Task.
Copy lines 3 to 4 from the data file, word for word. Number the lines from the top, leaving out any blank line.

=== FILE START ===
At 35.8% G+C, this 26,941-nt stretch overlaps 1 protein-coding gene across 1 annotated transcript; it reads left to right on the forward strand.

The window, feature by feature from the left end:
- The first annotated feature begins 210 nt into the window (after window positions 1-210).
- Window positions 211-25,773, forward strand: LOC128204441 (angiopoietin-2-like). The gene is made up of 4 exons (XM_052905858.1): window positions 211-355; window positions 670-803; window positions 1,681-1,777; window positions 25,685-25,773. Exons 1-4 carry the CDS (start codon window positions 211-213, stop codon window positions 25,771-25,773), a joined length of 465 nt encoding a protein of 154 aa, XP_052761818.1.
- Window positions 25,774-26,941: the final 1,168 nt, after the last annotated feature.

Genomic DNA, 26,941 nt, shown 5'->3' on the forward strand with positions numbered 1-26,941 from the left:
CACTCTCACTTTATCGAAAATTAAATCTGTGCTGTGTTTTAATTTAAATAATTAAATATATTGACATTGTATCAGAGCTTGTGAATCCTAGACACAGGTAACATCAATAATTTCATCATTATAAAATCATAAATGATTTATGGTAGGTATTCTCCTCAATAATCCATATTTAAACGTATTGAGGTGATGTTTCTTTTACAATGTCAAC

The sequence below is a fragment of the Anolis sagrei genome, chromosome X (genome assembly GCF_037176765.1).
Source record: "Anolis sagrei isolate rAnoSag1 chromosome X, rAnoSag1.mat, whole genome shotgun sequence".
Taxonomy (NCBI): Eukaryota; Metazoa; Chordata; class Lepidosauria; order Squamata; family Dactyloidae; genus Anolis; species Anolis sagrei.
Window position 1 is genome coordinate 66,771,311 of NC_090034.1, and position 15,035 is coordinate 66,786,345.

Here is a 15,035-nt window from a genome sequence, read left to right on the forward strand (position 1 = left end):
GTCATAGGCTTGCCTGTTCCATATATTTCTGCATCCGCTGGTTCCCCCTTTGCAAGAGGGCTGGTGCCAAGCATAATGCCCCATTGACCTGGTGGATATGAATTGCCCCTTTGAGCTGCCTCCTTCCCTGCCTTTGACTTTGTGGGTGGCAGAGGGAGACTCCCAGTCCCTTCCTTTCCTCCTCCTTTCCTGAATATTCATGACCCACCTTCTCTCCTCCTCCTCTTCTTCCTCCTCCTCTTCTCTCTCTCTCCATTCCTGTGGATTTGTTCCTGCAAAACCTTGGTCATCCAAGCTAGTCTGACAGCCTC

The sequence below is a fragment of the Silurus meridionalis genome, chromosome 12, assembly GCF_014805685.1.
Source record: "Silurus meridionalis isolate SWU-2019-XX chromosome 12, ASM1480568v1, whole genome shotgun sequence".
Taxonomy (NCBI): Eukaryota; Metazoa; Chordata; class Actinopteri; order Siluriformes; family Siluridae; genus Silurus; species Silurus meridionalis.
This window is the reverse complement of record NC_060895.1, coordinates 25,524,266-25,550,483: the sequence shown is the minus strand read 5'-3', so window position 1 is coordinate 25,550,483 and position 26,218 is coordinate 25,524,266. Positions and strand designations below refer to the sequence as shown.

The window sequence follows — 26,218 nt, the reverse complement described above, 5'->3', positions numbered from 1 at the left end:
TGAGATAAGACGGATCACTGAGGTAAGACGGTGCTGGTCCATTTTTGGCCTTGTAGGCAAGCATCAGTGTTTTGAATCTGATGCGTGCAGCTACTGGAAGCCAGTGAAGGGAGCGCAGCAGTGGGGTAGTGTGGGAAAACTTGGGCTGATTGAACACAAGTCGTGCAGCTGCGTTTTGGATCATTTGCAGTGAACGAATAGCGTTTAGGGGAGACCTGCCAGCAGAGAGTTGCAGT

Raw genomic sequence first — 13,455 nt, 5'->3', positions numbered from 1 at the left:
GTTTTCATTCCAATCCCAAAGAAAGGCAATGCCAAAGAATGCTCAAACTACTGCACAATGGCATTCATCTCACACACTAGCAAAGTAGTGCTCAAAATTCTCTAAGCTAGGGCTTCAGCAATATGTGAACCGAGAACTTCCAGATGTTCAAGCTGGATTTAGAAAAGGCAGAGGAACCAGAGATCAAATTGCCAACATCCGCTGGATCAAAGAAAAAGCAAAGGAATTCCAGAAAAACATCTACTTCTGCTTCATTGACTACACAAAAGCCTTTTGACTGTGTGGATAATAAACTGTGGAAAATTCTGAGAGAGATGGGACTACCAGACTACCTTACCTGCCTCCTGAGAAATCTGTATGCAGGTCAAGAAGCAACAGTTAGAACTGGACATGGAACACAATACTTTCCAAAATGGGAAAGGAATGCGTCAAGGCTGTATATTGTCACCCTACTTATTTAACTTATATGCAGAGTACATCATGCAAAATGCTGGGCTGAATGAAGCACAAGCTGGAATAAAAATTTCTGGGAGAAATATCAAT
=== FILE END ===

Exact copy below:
- The first annotated feature begins 210 nt into the window (after window positions 1-210).
- Window positions 211-25,773, forward strand: LOC128204441 (angiopoietin-2-like). The gene is made up of 4 exons (XM_052905858.1): window positions 211-355; window positions 670-803; window positions 1,681-1,777; window positions 25,685-25,773. Exons 1-4 carry the CDS (start codon window positions 211-213, stop codon window positions 25,771-25,773), a joined length of 465 nt encoding a protein of 154 aa, XP_052761818.1.